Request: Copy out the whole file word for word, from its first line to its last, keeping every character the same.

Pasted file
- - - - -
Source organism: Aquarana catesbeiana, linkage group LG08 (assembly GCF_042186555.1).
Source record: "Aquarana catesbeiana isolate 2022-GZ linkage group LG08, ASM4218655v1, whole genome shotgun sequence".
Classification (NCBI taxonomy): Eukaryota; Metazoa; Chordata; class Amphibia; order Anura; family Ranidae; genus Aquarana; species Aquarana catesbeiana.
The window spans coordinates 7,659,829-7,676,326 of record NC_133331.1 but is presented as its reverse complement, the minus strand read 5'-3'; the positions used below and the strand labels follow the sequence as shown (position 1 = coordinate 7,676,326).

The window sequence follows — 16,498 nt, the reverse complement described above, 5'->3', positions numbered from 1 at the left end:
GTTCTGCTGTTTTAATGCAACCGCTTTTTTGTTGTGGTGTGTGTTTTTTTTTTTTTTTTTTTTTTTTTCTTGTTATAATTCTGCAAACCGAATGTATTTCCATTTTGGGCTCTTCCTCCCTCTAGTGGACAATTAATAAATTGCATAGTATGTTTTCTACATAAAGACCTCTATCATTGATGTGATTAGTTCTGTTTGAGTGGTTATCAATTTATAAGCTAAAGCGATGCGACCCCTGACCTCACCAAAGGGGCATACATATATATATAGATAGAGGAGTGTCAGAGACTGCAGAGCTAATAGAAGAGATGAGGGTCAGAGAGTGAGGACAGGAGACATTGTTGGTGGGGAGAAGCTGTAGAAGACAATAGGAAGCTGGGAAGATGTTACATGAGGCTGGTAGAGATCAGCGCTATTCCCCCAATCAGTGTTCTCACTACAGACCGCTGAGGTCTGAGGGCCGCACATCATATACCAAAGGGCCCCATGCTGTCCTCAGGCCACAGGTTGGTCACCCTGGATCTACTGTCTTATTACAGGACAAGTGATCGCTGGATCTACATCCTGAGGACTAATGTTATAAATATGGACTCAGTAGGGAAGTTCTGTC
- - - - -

Source organism: Aquarana catesbeiana, linkage group LG08 (assembly GCF_042186555.1).
Source record: "Aquarana catesbeiana isolate 2022-GZ linkage group LG08, ASM4218655v1, whole genome shotgun sequence".
Classification (NCBI taxonomy): Eukaryota; Metazoa; Chordata; class Amphibia; order Anura; family Ranidae; genus Aquarana; species Aquarana catesbeiana.
The window spans coordinates 7,659,829-7,676,326 of record NC_133331.1 but is presented as its reverse complement, the minus strand read 5'-3'; the positions used below and the strand labels follow the sequence as shown (position 1 = coordinate 7,676,326).

The window sequence follows — 16,498 nt, the reverse complement described above, 5'->3', positions numbered from 1 at the left end:
GTTCTGCTGTTTTAATGCAACCGCTTTTTTGTTGTGGTGTGTGTTTTTTTTTTTTTTTTTTTTTTTTTCTTGTTATAATTCTGCAAACCGAATGTATTTCCATTTTGGGCTCTTCCTCCCTCTAGTGGACAATTAATAAATTGCATAGTATGTTTTCTACATAAAGACCTCTATCATTGATGTGATTAGTTCTGTTTGAGTGGTTATCAATTTATAAGCTAAAGCGATGCGACCCCTGACCTCACCAAAGGGGCATACATATATATATAGATAGAGGAGTGTCAGAGACTGCAGAGCTAATAGAAGAGATGAGGGTCAGAGAGTGAGGACAGGAGACATTGTTGGTGGGGAGAAGCTGTAGAAGACAATAGGAAGCTGGGAAGATGTTACATGAGGCTGGTAGAGATCAGCGCTATTCCCCCAATCAGTGTTCTCACTACAGACCGCTGAGGTCTGAGGGCCGCACATCATATACCAAAGGGCCCCATGCTGTCCTCAGGCCACAGGTTGGTCACCCTGGATCTACTGTCTTATTACAGGACAAGTGATCGCTGGATCTACATCCTGAGGACTAATGTTATAAATATGGACTCAGTAGGGAAGTTCTGTC